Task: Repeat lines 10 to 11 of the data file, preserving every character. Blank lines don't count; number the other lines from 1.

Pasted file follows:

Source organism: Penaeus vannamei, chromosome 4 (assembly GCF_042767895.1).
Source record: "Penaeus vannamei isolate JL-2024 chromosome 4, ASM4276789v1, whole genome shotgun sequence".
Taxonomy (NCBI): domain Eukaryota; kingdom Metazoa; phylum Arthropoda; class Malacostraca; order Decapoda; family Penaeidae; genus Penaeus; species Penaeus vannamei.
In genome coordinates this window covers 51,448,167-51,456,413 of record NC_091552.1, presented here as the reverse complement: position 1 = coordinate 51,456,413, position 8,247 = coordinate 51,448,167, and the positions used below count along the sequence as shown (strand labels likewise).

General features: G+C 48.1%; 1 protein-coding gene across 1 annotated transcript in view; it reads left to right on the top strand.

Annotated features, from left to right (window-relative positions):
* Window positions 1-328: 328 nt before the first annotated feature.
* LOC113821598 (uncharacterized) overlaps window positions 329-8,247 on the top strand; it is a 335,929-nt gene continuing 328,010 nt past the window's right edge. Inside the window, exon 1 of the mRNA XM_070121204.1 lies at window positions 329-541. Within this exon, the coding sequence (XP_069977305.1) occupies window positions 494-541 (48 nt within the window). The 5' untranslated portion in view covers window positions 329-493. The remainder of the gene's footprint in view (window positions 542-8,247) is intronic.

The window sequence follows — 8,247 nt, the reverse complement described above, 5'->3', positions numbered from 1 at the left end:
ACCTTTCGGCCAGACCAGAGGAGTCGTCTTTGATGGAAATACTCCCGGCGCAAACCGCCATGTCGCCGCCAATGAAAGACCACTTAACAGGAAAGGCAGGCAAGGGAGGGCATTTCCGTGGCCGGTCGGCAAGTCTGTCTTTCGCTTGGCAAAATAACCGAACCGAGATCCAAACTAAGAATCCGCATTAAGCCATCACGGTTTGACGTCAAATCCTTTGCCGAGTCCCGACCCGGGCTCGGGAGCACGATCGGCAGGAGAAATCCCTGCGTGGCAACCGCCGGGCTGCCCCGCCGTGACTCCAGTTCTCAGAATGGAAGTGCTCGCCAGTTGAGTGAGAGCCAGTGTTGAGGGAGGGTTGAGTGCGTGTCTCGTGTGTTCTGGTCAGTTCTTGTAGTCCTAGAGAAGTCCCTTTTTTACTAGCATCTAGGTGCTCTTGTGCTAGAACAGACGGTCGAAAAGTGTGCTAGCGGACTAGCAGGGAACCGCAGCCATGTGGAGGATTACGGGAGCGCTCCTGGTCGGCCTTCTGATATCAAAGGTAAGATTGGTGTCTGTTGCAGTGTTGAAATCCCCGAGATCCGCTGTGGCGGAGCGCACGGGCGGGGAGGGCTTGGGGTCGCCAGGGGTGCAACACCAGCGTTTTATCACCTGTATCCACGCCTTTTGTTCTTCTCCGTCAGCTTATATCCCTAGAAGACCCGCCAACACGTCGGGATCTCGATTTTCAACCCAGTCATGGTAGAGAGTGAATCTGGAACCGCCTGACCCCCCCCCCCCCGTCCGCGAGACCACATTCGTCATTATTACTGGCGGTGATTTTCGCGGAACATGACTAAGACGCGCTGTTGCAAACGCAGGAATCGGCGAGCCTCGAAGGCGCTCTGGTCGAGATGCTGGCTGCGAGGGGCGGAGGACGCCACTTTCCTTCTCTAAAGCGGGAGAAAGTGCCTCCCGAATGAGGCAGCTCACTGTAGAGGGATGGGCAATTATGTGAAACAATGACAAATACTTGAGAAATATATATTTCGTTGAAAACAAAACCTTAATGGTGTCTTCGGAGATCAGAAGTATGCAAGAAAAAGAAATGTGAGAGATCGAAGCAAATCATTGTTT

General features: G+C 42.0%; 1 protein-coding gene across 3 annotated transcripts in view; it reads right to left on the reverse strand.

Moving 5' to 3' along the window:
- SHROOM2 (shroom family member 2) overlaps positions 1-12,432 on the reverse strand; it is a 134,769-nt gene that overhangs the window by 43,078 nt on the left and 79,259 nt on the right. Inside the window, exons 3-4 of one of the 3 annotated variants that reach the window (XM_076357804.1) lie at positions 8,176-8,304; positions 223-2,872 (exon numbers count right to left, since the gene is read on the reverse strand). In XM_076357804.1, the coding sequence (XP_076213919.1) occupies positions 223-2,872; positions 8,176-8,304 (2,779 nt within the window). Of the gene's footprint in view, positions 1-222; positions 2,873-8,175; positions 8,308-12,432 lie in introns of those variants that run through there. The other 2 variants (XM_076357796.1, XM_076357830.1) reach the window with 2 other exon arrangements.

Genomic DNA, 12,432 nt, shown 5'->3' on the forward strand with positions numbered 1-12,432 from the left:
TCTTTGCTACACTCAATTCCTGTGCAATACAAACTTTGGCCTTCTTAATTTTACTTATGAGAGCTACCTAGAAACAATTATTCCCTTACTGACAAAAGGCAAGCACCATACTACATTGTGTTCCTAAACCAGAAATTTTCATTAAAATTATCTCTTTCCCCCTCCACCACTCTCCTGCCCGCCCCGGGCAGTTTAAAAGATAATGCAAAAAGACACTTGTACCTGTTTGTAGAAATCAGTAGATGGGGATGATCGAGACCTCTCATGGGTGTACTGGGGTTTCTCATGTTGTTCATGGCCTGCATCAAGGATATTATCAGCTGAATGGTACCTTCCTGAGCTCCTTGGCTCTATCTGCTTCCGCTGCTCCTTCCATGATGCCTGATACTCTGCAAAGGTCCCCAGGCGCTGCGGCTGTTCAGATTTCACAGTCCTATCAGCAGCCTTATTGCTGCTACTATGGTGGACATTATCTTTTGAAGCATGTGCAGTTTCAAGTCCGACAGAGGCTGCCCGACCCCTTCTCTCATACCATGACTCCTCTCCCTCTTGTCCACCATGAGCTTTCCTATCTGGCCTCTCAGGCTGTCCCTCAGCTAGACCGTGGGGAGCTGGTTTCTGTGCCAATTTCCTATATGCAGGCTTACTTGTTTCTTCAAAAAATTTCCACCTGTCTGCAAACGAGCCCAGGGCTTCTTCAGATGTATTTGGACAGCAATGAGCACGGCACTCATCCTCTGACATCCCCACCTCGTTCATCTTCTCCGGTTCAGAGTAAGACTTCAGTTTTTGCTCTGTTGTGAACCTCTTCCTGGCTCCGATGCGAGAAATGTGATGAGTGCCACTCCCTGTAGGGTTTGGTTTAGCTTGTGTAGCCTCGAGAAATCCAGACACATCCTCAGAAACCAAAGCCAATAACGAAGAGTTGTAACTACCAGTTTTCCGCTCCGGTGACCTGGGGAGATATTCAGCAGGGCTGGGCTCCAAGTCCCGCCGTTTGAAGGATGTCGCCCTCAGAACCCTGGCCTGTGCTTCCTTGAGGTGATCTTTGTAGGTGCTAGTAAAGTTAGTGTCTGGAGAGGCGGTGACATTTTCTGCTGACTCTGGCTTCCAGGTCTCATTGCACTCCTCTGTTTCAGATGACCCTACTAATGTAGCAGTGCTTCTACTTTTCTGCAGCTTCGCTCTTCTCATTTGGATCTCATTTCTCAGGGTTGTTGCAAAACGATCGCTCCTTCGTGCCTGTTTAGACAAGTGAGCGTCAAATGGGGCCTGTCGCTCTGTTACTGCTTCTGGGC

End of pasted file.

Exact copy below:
ACCTTTCGGCCAGACCAGAGGAGTCGTCTTTGATGGAAATACTCCCGGCGCAAACCGCCATGTCGCCGCCAATGAAAGACCACTTAACAGGAAAGGCAGGCAAGGGAGGGCATTTCCGTGGCCGGTCGGCAAGTCTGTCTTTCGCTTGGCAAAATAACCGAACCGAGATCCAAACTAAGAATCCGCATTAAGCCATCACGGTTTGACGTCAAATCCTTTGCCGAGTCCCGACCCGGGCTCGGGAGCACGATCGGCAGGAGAAATCCCTGCGTGGCAACCGCCGGGCTGCCCCGCCGTGACTCCAGTTCTCAGAATGGAAGTGCTCGCCAGTTGAGTGAGAGCCAGTGTTGAGGGAGGGTTGAGTGCGTGTCTCGTGTGTTCTGGTCAGTTCTTGTAGTCCTAGAGAAGTCCCTTTTTTACTAGCATCTAGGTGCTCTTGTGCTAGAACAGACGGTCGAAAAGTGTGCTAGCGGACTAGCAGGGAACCGCAGCCATGTGGAGGATTACGGGAGCGCTCCTGGTCGGCCTTCTGATATCAAAGGTAAGATTGGTGTCTGTTGCAGTGTTGAAATCCCCGAGATCCGCTGTGGCGGAGCGCACGGGCGGGGAGGGCTTGGGGTCGCCAGGGGTGCAACACCAGCGTTTTATCACCTGTATCCACGCCTTTTGTTCTTCTCCGTCAGCTTATATCCCTAGAAGACCCGCCAACACGTCGGGATCTCGATTTTCAACCCAGTCATGGTAGAGAGTGAATCTGGAACCGCCTGACCCCCCCCCCCCCGTCCGCGAGACCACATTCGTCATTATTACTGGCGGTGATTTTCGCGGAACATGACTAAGACGCGCTGTTGCAAACGCAGGAATCGGCGAGCCTCGAAGGCGCTCTGGTCGAGATGCTGGCTGCGAGGGGCGGAGGACGCCACTTTCCTTCTCTAAAGCGGGAGAAAGTGCCTCCCGAATGAGGCAGCTCACTGTAGAGGGATGGGCAATTATGTGAAACAATGACAAATACTTGAGAAATATATATTTCGTTGAAAACAAAACCTTAATGGTGTCTTCGGAGATCAGAAGTATGCAAGAAAAAGAAATGTGAGAGATCGAAGCAAATCATTGTTT

General features: G+C 42.0%; 1 protein-coding gene across 3 annotated transcripts in view; it reads right to left on the reverse strand.